The reason for the lower noise is the 1/3 stop higher exposure, not the ISO difference itself. One can always reduce the noise by increasing the exposure, with any ISO, but this may cause clipping.
"
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#7 Hal Smith

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Posted 08 May 2010 - 03:19 PM

Two different points of view edited from cml:

#1

"So yes, ISO160 has less noise than any other ISO setting BUT the dynamic
range is shifted (highlights clip earlier). If the test was to compare film
vs HDSLRs and we all clearly know that they suck in terms of resolution, the
key point for many people watching the video was to see how close in terms
of DR SLRs are compared to film. But if you started by throwing away 1/3 of
a stop in order to get cleaner shadows the results are going to be
misleading."

ISO 100 = ISO 100
ISO 125 = ISO 100 + digital push --> more noise
ISO 160 = ISO 200 - digital pull --> less noise, less dynamic range
ISO 200 = ISO 200
ISO 250 = ISO 200 + digital push --> more noise
ISO 320 = ISO 400 - digital pull --> less noise, less dynamic range
ISO 400 = ISO 400

Miguel de Olaso
Macgregor™ DP

#2

"I was the one the certified the Zacuto test, we tested the image the same manner as I would for any video camera, I used a hardware scope. The only exception was that when we evaluated the content from the DSLR's we had to playback the content via the camera from the previously captured content as the live video out from any of the cameras was not ever full HD signal."

"We tested both the 5D and the 7D cameras and played back the content via an aja hi-5 converter (HDMI to HDSDI ) allowing us to view the full 1080 HD signal on a Leader LV 5330 where we evaluated the content. Signal noise was examined and based on that decision that Bob Primes and I made we handled all of the cameras at their lowest ISO rating of 160 and used this number (on a suggestion from Canon's onsite rep) as the interval for all of our ISO ranges."

"So we did not have some secret sauce or something special to handle the files, we just treated the signal as we would any HD Video source, our only issue was getting a proper signal out of the cameras in the first place."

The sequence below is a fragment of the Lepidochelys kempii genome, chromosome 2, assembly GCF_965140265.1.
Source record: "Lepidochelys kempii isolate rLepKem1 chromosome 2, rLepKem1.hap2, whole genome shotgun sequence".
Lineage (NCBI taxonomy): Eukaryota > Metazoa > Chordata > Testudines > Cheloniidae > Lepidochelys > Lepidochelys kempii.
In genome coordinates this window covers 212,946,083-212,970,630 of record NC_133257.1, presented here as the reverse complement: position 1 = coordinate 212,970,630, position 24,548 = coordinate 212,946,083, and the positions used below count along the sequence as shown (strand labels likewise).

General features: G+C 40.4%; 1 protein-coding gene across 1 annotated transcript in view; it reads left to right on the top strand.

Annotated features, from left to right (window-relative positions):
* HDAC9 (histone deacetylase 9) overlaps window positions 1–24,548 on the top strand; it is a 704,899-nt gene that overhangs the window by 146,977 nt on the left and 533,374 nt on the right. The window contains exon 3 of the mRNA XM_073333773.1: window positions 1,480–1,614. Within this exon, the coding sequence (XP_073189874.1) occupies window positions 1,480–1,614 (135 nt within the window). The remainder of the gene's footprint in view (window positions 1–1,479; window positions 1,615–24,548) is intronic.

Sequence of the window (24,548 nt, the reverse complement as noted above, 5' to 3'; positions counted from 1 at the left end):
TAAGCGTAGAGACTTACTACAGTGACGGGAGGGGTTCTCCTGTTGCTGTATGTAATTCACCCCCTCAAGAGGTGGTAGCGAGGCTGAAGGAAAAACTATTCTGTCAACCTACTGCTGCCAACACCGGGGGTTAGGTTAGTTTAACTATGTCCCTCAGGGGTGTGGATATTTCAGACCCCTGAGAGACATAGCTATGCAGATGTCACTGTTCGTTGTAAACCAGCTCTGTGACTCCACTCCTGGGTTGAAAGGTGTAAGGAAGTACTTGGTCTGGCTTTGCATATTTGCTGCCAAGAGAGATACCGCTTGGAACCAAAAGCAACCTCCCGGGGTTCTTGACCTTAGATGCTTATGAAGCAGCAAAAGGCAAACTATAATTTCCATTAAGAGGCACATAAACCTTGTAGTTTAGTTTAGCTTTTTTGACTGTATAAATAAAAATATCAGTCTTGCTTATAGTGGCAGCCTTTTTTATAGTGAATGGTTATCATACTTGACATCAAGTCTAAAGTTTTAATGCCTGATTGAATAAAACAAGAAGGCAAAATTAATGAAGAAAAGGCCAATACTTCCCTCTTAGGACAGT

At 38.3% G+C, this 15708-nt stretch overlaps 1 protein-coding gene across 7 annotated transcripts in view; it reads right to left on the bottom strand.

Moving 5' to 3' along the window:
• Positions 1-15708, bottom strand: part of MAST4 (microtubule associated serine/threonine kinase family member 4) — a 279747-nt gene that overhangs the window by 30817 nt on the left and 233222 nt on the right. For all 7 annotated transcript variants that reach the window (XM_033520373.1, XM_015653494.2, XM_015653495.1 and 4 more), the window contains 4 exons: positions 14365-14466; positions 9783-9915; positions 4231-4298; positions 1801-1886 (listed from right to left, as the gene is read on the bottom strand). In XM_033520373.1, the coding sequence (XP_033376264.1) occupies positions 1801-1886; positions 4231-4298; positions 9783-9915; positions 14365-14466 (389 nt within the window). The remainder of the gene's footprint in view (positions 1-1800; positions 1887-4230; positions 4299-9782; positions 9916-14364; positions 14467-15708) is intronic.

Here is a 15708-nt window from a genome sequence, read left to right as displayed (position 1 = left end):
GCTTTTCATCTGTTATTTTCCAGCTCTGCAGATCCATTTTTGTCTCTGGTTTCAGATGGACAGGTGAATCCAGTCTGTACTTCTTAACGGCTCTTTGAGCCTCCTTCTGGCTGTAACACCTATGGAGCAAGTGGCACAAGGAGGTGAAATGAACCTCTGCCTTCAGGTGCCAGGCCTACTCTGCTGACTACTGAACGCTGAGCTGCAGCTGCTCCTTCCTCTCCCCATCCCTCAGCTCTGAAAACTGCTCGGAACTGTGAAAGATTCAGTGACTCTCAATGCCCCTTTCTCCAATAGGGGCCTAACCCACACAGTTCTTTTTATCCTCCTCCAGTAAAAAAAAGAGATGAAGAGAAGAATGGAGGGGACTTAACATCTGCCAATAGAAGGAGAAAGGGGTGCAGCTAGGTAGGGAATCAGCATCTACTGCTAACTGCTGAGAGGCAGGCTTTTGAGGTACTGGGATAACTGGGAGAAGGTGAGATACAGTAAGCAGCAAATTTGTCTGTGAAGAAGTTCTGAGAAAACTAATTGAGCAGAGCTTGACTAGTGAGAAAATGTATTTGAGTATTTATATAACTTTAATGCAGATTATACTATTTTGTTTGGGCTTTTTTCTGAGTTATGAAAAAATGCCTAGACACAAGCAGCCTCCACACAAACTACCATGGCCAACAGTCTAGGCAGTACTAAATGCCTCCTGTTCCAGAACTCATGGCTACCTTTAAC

gary adcock
Studio37

<Sarcasm ON>

OH NO!

You mean I have to TEST in advance of shooting? Just like the people shooting film have done since the days when Men were Men and the Movies were Silent?

<Sarcasm OFF>
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#8 Mei Lewis

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Posted 08 May 2010 - 05:50 PM

"...we handled all of the cameras at their lowest ISO rating of 160 and used this number (on a suggestion from Canon's onsite rep) as the interval for all of our ISO ranges."

But 160 isn't the lowest ISO of either camera, no matter hw you cut it, so is anything else they said correct either?
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#9 Hal Smith

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Posted 08 May 2010 - 07:11 PM

"...we handled all of the cameras at their lowest ISO rating of 160 and used this number (on a suggestion from Canon's onsite rep) as the interval for all of our ISO ranges."

But 160 isn't the lowest ISO of either camera, no matter hw you cut it, so is anything else they said correct either?


Depending on one's interpretation of all the data; If the Canon Rep said 160 one might assume that slower ISO's are the result of reduced gain.

All this is getting sorted out by the pros using these cameras. Sooner or later someone will come up with the definitive native ISO for the sensor which will clear up a lot of these issues.
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#10 Mei Lewis

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Posted 09 May 2010 - 02:55 PM

You might be right about 160 being the lowest 'true' or 'native' ISO.

I don't share your optimism about it all being sorted out though! It never really has been for any previous camera. The best I've seen is people shooting complicated tests and analysing the results with programs like DCRAW, and the results there are inconclusive, depend on the situation, or contradict other tests.

From everything I've read and tried, on the 5D2, I avoid ISO50 as it's a pull of ISO100 and loses highlight details. I pretty much never shoot over ISO6400 because the two higher settings are just too noisey. Between 100 and 6400 I just use the lowest ISO I can get away with.

I think the amount of noise plotted against ISO _is_ non-linear, and there may even be some inversions, but in practice it probably affects dynamic range too and it's too complicated to be bothered with for very small gains. I'd prefer to concentrate on getting the right photo than on slight noise level benefits.

E.g. it _might_ be that ISO6400 is just ISO3200 pushed a stop in camera, and in that case it would probably be better for technical image quality to shoot at ISO3200 and push it myself in RAW conversion. BUT if I did that the image on the camera's screen would look a stop underexposed and I'd have to meter differently for just that one ISO, so I couldn't make proper artistic judgements about the photo or show it to people on the camera.





BTW I'm a pro using a 5D2 ;-) Despite all the problems, I love it.